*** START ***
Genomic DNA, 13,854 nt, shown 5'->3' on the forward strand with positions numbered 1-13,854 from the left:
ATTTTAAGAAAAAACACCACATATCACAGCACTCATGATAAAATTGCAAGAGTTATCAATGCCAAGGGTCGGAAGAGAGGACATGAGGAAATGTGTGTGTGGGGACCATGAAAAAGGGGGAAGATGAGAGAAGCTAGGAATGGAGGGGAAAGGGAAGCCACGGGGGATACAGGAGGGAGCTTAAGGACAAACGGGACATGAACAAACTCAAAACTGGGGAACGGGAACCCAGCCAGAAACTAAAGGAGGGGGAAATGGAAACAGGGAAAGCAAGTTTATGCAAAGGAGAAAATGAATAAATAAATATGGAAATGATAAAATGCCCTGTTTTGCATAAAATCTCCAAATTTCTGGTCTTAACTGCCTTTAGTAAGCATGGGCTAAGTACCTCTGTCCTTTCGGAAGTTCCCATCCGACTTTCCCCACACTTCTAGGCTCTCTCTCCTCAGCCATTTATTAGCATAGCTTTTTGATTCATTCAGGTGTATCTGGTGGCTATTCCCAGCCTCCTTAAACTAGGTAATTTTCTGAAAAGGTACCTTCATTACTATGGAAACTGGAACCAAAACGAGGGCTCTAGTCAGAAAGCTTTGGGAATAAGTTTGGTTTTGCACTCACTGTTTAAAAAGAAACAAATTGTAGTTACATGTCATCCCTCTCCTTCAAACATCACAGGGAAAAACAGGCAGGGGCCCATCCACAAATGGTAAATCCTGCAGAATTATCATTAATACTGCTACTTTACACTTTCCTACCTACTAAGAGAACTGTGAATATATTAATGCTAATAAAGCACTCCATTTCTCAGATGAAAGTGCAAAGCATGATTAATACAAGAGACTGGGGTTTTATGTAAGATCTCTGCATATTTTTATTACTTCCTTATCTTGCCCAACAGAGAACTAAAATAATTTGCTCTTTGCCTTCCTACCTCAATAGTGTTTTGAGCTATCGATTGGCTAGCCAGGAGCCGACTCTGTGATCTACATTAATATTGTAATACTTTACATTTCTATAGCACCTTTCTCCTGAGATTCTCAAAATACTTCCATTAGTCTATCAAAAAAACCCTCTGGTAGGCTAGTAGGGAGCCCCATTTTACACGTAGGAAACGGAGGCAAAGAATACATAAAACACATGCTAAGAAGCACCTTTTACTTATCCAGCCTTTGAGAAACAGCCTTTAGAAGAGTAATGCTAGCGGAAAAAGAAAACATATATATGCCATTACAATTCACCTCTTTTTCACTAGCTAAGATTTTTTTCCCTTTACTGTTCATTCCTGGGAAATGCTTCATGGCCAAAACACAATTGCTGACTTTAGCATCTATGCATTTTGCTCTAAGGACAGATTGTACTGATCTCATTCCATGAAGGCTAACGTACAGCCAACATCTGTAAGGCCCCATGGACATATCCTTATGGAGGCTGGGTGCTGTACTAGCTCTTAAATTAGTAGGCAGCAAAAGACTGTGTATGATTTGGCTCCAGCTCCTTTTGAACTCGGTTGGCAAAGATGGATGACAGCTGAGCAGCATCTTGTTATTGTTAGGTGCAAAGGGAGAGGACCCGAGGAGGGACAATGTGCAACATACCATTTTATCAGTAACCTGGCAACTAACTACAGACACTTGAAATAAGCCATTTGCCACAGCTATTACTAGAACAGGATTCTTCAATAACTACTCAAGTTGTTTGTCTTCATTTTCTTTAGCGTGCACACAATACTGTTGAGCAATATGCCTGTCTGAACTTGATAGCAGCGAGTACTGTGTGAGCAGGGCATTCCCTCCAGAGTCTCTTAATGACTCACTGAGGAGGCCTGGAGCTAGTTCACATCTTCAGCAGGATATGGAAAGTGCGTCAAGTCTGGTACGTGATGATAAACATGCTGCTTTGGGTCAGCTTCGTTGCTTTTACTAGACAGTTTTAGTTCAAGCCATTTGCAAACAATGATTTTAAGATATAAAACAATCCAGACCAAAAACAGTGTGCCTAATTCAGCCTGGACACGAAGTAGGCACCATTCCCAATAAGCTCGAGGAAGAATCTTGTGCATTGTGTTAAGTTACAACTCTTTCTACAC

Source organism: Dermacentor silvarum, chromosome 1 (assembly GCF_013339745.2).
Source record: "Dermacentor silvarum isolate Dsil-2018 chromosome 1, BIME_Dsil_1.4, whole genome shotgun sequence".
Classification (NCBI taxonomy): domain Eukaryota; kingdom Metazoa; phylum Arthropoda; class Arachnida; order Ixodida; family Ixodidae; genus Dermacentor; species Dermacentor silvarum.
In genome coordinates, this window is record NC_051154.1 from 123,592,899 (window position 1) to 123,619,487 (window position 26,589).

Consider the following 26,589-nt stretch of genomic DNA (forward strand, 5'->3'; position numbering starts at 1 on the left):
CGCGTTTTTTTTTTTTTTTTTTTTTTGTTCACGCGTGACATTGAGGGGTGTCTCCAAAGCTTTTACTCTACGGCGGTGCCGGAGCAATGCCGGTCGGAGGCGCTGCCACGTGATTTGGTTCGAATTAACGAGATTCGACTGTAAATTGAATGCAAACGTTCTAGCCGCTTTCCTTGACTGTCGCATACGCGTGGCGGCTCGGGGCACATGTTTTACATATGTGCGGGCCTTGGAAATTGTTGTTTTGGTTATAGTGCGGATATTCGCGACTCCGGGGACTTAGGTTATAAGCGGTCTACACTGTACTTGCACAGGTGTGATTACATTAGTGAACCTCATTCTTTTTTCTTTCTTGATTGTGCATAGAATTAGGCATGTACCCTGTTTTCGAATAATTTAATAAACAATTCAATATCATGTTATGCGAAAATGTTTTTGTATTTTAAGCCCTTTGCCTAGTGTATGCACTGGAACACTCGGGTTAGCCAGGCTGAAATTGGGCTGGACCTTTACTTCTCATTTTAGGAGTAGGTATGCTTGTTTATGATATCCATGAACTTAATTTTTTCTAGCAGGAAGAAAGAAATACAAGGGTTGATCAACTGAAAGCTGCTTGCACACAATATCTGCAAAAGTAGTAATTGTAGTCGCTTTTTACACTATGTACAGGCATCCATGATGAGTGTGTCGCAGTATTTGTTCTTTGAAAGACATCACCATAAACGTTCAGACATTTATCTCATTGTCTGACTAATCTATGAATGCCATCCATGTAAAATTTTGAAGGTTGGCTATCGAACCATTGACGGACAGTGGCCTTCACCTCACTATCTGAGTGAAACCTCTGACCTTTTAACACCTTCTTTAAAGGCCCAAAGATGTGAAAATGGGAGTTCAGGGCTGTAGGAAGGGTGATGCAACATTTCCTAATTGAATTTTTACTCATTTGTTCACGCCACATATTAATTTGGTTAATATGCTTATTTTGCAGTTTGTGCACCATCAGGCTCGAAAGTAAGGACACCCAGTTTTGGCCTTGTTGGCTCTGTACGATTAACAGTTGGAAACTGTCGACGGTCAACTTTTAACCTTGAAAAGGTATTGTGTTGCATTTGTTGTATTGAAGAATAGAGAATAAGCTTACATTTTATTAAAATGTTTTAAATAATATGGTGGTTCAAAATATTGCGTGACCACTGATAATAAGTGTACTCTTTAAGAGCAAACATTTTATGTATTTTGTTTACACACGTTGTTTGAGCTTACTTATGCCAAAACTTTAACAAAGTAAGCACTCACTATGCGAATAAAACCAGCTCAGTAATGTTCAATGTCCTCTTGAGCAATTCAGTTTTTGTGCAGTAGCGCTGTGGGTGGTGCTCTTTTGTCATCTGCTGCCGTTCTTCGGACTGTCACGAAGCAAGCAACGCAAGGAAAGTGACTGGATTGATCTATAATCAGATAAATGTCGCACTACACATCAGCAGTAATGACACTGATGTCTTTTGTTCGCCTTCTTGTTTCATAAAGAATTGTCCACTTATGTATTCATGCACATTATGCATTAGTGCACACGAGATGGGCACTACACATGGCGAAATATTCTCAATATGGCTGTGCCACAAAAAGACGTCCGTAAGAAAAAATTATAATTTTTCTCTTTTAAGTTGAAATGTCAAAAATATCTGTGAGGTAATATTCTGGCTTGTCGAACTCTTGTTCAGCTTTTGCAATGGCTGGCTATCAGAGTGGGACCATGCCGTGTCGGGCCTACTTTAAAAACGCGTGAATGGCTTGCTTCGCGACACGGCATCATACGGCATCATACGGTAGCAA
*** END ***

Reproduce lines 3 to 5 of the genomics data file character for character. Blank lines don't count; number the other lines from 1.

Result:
Source organism: Dermacentor silvarum, chromosome 1 (assembly GCF_013339745.2).
Source record: "Dermacentor silvarum isolate Dsil-2018 chromosome 1, BIME_Dsil_1.4, whole genome shotgun sequence".
Classification (NCBI taxonomy): domain Eukaryota; kingdom Metazoa; phylum Arthropoda; class Arachnida; order Ixodida; family Ixodidae; genus Dermacentor; species Dermacentor silvarum.